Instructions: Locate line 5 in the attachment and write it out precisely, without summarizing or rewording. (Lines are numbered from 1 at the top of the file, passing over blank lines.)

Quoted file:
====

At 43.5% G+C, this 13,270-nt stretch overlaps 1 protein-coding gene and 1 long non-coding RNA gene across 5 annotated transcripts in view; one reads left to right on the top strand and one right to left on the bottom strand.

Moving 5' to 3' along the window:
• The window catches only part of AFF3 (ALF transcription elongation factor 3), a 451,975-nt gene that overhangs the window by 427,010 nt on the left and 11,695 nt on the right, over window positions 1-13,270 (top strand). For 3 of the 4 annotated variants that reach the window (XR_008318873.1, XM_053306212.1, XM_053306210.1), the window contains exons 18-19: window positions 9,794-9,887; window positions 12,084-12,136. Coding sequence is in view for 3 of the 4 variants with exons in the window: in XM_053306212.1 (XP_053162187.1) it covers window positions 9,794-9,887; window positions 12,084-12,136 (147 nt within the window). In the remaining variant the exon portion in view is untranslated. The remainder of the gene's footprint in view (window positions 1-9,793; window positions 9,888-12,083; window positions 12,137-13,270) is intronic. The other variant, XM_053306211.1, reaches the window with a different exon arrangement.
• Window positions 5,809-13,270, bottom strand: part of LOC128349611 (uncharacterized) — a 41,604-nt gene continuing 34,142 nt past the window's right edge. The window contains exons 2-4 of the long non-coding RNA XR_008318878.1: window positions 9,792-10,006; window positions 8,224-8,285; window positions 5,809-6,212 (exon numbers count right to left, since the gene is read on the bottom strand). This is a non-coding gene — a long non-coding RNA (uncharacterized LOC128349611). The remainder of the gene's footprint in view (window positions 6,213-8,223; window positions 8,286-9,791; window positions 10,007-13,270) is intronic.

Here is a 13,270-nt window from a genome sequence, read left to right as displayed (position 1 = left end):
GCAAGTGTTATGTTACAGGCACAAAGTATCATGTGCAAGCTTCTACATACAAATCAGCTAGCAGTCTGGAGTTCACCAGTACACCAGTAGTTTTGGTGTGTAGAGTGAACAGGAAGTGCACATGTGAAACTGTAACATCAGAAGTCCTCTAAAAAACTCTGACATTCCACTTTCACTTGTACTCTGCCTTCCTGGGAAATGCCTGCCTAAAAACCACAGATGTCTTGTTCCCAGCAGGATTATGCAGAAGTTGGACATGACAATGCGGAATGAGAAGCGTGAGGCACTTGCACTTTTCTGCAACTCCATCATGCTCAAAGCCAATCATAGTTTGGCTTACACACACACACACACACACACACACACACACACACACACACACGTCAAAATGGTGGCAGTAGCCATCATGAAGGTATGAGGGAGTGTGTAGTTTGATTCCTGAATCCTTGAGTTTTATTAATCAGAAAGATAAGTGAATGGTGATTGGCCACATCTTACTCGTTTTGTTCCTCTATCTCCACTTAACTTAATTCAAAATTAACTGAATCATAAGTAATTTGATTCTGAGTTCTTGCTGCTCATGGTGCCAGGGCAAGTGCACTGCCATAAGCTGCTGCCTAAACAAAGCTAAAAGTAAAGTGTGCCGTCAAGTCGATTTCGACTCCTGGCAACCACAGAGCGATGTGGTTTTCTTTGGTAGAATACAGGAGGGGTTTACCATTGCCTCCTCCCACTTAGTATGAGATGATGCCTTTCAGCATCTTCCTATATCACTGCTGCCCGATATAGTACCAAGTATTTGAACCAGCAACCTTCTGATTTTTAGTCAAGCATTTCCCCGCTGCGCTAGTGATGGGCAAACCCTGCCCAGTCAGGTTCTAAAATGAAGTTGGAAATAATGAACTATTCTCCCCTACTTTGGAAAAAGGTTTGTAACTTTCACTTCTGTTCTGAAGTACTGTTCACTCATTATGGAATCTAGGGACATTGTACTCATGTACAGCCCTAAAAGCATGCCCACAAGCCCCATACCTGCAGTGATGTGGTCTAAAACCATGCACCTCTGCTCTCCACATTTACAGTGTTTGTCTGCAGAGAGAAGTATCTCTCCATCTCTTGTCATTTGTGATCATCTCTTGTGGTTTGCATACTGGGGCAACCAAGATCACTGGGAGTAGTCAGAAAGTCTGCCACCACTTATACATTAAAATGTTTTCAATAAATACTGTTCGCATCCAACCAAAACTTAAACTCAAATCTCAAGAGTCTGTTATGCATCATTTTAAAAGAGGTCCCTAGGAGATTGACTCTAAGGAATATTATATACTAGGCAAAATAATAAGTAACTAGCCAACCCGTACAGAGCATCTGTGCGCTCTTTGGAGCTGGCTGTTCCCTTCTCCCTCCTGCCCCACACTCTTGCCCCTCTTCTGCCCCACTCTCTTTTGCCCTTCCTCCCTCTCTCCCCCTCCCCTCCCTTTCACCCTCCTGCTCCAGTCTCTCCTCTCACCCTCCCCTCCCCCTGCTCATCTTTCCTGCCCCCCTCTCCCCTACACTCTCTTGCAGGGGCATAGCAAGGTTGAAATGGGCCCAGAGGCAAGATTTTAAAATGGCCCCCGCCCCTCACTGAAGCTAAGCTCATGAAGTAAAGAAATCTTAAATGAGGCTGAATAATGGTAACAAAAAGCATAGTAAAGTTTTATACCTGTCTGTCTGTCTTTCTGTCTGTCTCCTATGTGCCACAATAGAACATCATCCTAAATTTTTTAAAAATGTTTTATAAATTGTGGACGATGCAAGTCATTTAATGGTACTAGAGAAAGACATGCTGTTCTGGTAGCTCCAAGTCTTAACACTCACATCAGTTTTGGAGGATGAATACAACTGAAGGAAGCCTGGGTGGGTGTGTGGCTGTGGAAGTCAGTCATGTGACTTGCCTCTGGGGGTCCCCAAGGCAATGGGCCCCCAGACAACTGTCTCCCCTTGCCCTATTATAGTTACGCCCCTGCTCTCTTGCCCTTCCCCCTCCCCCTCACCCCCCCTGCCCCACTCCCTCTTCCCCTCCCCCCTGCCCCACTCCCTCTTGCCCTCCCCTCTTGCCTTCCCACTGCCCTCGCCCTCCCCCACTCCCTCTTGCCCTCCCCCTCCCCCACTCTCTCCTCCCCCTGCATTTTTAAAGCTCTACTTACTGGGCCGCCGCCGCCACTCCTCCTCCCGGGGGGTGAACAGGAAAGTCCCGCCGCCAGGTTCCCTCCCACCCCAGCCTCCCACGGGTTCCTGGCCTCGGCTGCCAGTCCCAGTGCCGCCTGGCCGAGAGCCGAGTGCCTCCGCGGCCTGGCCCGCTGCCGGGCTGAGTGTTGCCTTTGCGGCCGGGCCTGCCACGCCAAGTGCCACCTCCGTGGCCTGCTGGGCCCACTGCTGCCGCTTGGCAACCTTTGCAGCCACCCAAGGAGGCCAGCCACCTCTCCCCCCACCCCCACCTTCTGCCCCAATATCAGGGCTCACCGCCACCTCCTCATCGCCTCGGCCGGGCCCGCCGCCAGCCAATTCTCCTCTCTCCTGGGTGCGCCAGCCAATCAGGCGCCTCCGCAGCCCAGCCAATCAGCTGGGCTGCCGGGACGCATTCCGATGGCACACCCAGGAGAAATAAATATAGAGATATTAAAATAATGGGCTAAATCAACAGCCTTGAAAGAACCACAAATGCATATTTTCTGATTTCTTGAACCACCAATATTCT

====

Here is a 13,270-nt window from a genome sequence, read left to right as displayed (position 1 = left end):